“It Was a Deal Made in Heaven.”

Timing isn't everything, according to this veteran CFO (and neither is "niceness"). An interview with Lawrence Zimmerman, Vice Chairman and CFO, Xe...
Roy HarrisDecember 1, 2010

When Xerox Corp. vice chairman and finance chief Lawrence Zimmerman was asked at a recent forum why 2010 was the best time for Xerox to make a $6.4 billion acquisition, he smiled and said, “It wasn’t.”

That crisp reply was typical of Zimmerman, a 31-year IBM veteran who was lured out of retirement in 2002 by Xerox’s then-CEO, Anne Mulcahy, to become CFO for a company in search of a new direction. Elaborating on his quip about Xerox’s acquisition of Affiliated Computer Services (ACS), Zimmerman explained that companies must be opportunistic about acquisitions, and pounce when a deal seems important enough, even if the timing isn’t optimum.

The importance of the deal for Xerox is clear: a company that remains best-known for photocopiers believes that a bold move into technology services is key to its reinvention. To lay the groundwork for this corporate makeover, Zimmerman began his Xerox tenure with an intense period of finance-department reorganization, bringing in top talent from other global firms and repositioning the accounting function as a centralized and more independent entity.

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Another adjustment has entailed learning to navigate what current CEO Ursula Burns has called, perhaps pejoratively, the Xerox culture of “niceness.” Zimmerman certainly didn’t have to worry about that at IBM, and he admits that by nature he can be contentious. Nonetheless, he says, “It’s my job as a leader to not necessarily change the culture, but to understand it and to work within it to help lead us where we need to go.”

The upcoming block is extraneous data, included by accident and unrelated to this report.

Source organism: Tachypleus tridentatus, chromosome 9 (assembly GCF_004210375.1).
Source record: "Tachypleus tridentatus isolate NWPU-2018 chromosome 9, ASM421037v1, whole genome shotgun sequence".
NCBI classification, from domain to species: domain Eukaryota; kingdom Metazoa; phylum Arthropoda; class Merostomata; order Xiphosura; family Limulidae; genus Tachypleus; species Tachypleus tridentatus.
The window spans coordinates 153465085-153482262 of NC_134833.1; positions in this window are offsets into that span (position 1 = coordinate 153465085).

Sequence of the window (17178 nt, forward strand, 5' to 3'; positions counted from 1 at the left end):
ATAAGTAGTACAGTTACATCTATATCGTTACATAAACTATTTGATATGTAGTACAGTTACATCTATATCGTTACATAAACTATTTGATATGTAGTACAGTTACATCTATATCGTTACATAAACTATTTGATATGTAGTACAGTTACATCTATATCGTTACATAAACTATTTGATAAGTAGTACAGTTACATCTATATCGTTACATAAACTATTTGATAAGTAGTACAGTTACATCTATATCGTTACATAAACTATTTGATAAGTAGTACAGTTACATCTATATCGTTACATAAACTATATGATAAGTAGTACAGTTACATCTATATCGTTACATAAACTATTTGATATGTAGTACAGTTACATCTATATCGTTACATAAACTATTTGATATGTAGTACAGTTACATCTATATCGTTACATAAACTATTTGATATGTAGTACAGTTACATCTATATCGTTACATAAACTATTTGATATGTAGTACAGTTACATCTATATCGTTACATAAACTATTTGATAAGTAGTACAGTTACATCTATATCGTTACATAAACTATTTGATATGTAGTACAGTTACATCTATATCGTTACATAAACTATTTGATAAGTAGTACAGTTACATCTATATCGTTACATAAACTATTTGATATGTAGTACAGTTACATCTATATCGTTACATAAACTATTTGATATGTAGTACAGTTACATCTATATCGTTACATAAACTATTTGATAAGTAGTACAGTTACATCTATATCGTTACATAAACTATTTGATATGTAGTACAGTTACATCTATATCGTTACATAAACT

Obviously, when a company makes a $6 billion acquisition, finance is involved, but what specific role or roles did it play?

Prior to the ACS acquisition, finance was there both tactically, fulfilling fiduciary responsibilities, and strategically, studying what was available in the marketplace for Xerox as we considered how to proceed with the transformation. Before ACS, we did some small acquisitions, and then decided that scale was really what was necessary. So that was the first big piece of work.

There was also a tremendous amount of due-diligence work in the mergers-and-acquisitions department, and in the treasury shop, for the significant financing associated with it. And once we closed the acquisition, getting all the plugs in the right places so we can report earnings and have the right measurements and controls for the expanded company. So there are really three stages of it, and finance plays an important role in all three.

The initial investor reaction to the creation of this repositioned Xerox was, at the very least, uncertain. What steps did you take to increase the Street’s understanding of the acquisition and your overall strategy?

Investors were uncertain, in part, because of the surprise aspect — this was a large deal that we did not telegraph. Investors knew we planned to do a services acquisition, I think, but it took some educating for them to see the adjacency of ACS and Xerox and what results when you put them together: an infrastructure that contains business process, IT, and document outsourcing. They now see that we’re the only company that does all that. I think once investors understood that, they began to see it was a deal made in heaven.

You may not have telegraphed the deal, but once it was done you were unusually forthcoming about the anticipated results.

One important decision we made was to offer visibility about where we thought the company would be financially over the next three years. It was bold, but it showed the expected growth of the combined companies through synergy, along with the base business growth. We took earnings per share, cash flow, and debt reduction three years out, and we actually showed how much cash would be available as soon as the middle of 2011. We gained credibility by explaining those numbers over three years, and it made a huge difference in increasing the understanding that the deal was going to be viable and very positive for shareholders. And, we’ve delivered above Street expectations in the first, second, and third quarters while also raising the forecast numbers both for 2010 and 2011 as of this last quarter. So not only did we meet forecasts, we’re projecting to exceed them.